Youth Had Just Turned 17 When He Was Fatally Shot
Thursday, January 10, 2008
It was his birthday, and Julian Agurs was getting some takeout with his pals when he was wounded in a drive-by shooting Tuesday night. He was 17 for barely a day.
The gunfire caught three teens. Two boys were recovering in a hospital yesterday, but Agurs, a student at Roosevelt High School, died soon after he was shot while crossing a busy street in Northeast Washington.
Police are trying to piece together what happened, but a few details have emerged:
The words flew first: " 'We caught you loafing,' " someone yelled from a light-colored car, taunting the three teens.
They were caught by surprise leaving a carryout chicken place in the 1300 block of Rhode Island Avenue NE, said a police source, who spoke on condition of anonymity because the investigation is ongoing.
Then came the bullets, striking Agurs and his friends. Firefighters at a station nicknamed "The Farm" heard the firecracker volley of gunfire across the street, said Alan Etter, D.C. Fire and Emergency Medical Services spokesman.
The firefighters heard a car squeal and ran into the street, where they found three boys on the ground, Etter said. Agurs, who had a young boy's face, was so slight that the firefighters thought he was 12.
He was shot several times, and he died soon after the attack. His 16-year-old friend was shot in the back, and the 13-year-old with them was shot in the foot. Two other youths thought to have been with the victims were not wounded, police said.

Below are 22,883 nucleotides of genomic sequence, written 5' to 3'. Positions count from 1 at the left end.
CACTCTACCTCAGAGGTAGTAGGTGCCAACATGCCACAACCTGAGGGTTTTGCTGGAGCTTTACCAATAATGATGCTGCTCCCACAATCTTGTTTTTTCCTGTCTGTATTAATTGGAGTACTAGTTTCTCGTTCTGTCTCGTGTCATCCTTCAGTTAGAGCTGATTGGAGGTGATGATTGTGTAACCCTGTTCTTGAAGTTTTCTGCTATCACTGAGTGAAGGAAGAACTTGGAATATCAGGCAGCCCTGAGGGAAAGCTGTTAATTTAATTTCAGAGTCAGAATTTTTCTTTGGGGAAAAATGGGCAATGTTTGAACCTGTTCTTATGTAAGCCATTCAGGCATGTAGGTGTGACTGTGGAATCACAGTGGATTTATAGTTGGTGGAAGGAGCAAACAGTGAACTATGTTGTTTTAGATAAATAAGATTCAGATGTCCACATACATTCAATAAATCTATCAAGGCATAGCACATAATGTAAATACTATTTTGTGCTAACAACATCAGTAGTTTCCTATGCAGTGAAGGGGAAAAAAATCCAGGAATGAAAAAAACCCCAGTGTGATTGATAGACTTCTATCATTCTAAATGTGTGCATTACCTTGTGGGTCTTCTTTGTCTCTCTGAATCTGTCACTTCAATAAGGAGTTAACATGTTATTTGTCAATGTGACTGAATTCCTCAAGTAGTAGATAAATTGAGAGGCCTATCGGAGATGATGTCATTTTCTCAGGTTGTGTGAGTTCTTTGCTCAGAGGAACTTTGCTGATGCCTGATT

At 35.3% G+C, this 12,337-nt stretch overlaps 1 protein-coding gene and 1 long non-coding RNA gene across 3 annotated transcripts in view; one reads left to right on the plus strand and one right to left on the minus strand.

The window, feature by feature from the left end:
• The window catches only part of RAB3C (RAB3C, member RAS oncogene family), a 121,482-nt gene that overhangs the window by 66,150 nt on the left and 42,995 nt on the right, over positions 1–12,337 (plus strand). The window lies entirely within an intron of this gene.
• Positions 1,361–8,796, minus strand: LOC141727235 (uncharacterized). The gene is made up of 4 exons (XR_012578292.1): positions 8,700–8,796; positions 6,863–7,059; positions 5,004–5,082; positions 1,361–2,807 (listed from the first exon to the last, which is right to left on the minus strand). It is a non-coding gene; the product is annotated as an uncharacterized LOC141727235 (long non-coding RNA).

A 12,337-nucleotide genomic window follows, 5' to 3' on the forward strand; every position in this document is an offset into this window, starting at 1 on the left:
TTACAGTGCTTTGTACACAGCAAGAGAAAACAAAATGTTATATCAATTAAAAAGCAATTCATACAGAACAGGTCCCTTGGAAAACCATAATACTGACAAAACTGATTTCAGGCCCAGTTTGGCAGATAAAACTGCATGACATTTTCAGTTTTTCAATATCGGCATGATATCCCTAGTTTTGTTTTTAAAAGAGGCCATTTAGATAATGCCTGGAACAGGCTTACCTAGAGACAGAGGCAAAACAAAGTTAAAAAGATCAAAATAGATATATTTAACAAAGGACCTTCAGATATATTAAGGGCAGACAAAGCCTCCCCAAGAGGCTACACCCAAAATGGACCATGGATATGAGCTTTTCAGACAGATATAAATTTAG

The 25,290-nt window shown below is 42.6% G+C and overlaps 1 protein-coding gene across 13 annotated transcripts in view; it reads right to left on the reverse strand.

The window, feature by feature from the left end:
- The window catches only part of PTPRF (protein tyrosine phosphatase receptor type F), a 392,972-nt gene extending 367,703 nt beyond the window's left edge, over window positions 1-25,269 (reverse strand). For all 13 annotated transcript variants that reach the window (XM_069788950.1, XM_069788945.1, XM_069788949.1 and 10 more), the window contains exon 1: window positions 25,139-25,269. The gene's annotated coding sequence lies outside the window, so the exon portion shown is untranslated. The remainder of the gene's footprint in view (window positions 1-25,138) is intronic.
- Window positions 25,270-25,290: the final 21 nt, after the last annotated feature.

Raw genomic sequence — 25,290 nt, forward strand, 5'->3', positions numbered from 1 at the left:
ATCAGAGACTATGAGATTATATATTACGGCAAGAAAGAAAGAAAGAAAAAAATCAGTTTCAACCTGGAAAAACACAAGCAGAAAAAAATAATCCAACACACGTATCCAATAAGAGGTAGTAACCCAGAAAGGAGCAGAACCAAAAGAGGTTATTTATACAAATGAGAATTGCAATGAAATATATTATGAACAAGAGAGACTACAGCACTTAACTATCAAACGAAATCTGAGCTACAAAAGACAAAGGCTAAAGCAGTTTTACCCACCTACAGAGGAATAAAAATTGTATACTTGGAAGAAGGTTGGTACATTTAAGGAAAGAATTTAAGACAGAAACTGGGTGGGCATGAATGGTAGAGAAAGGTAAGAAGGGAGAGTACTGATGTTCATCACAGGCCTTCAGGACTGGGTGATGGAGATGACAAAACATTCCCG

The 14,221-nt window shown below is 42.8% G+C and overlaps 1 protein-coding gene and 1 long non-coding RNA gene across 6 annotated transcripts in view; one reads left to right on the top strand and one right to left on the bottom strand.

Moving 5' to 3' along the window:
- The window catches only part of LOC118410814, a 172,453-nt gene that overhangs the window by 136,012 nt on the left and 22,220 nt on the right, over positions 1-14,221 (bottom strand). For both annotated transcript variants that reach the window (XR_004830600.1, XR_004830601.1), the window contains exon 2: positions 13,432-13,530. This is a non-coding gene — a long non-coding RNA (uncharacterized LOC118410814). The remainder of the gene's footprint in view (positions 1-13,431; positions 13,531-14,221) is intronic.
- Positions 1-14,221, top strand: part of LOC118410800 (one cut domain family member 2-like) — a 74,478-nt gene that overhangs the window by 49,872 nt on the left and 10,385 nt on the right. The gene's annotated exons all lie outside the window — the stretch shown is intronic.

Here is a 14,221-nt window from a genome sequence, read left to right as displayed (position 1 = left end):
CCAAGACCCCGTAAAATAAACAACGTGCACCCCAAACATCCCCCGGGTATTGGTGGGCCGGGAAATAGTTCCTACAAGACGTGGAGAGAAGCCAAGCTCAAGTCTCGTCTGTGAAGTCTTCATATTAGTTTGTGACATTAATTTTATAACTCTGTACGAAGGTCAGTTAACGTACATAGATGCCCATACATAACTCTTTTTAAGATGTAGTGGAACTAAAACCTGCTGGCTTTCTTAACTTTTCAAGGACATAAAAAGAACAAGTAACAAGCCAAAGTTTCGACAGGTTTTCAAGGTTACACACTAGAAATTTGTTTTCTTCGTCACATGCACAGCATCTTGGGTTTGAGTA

Last night, detectives were searching for the car, which they thought might be a Kia, said 5th Police District Cmdr. Lamar Greene.
The gunfire apparently was part of an ongoing fight between the two groups, Greene said. He declined to discuss specifics.
Like the other victims, Agurs lived a few miles from where the shooting occurred.
Neighbors in the 4900 block of North Capitol Street said his mother had moved in with the teen a few months ago. Police said she was trying to move him away from troubles in his old neighborhood, the kind that found him Tuesday.
That night, he was hanging out with his new friends near his brick apartment building, collecting birthday congratulations shortly before he left for his old neighborhood, one of his friends said.
"It's so sad. It was his birthday yesterday," said the young man, standing in the courtyard of the North Capitol Street apartment complex. "What a birthday."